But not so quickly nor directly that she did not once or twice pause in her flight to examine the new-comer from behind a friendly trunk. He was a stranger—a young fellow with a brown mustache, wearing heavy Mexican spurs in his riding-boots, whose tinkling he apparently did not care to conceal. He had perceived her, and was evidently pursuing her, but so awkwardly and timidly that she eluded him with ease. When she had reached the security of the hollow tree and had pulled the curtain of bark before the narrow opening, with her eye to the interstices, she waited his coming. He arrived breathlessly in the open space before the tree where the bear once lay; the dazed, bewildered, and half awed expression of his face, as he glanced around him and through the openings of the forest aisles, brought a faint smile to her saddened face. At last he called in a half embarrassed voice:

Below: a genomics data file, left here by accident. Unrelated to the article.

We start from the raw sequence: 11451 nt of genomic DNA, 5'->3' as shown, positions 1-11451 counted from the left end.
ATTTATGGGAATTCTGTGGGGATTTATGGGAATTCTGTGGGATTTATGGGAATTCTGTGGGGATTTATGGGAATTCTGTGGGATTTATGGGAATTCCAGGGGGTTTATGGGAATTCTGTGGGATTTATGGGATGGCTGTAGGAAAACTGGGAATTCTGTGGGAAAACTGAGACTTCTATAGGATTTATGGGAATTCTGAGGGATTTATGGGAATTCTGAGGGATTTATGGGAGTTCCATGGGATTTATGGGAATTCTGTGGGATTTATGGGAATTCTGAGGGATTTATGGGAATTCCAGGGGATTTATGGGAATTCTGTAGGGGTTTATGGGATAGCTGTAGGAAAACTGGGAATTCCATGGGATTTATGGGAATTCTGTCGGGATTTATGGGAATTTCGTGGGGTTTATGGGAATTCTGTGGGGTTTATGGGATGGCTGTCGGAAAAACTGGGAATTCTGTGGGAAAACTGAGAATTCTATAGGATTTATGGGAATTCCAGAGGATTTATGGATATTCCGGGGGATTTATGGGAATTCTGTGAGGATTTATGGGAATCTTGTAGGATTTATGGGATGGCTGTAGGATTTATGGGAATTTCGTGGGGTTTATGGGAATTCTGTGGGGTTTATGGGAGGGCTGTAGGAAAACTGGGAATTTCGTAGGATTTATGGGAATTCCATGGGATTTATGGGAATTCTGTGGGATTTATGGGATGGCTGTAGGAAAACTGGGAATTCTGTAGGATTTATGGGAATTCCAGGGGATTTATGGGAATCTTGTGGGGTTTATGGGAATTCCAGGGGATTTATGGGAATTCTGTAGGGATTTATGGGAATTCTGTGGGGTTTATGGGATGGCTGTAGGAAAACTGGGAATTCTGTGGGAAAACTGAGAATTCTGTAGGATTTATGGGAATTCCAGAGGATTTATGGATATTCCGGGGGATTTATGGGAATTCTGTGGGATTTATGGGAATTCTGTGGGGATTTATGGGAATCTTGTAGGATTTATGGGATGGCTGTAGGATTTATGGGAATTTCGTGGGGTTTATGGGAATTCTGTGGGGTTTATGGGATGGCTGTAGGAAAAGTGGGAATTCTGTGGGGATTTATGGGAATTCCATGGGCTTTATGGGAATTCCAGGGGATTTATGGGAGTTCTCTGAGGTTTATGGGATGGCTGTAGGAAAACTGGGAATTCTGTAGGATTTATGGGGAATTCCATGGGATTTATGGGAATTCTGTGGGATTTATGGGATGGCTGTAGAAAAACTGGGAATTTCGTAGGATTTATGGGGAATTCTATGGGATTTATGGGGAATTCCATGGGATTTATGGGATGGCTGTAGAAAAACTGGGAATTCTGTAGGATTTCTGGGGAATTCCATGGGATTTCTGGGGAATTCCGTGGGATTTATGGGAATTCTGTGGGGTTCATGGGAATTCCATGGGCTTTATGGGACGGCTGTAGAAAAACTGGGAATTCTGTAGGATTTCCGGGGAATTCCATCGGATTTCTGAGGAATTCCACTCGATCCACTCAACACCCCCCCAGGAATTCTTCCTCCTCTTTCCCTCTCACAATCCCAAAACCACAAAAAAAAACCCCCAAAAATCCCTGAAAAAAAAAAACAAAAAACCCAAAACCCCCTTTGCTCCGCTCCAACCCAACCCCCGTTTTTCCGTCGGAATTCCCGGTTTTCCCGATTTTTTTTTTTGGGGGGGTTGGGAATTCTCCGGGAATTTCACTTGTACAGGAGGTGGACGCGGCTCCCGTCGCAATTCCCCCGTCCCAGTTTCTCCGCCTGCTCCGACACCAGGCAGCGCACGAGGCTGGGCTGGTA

The smile faded from Teresa’s cheek. Who was “Miss Nellie”? She pressed her ear to the opening. “Miss Wynn!” the voice again called, but was lost in the echoless woods. Devoured with a new and gratuitous curiosity, in another moment Teresa felt she would have disclosed herself at any risk, but the stranger rose and began to retrace his steps. Long after his tinkling spurs were lost in the distance, Teresa remained like a statue, staring at the place where he had stood. Then she suddenly turned like a mad woman, glanced down at the gown she was wearing, tore it from her back as if it had been a polluted garment, and stamped upon it in a convulsion of rage. And then, with her beautiful bare arms clasped together over her head, she threw herself upon her couch in a tempest of tears.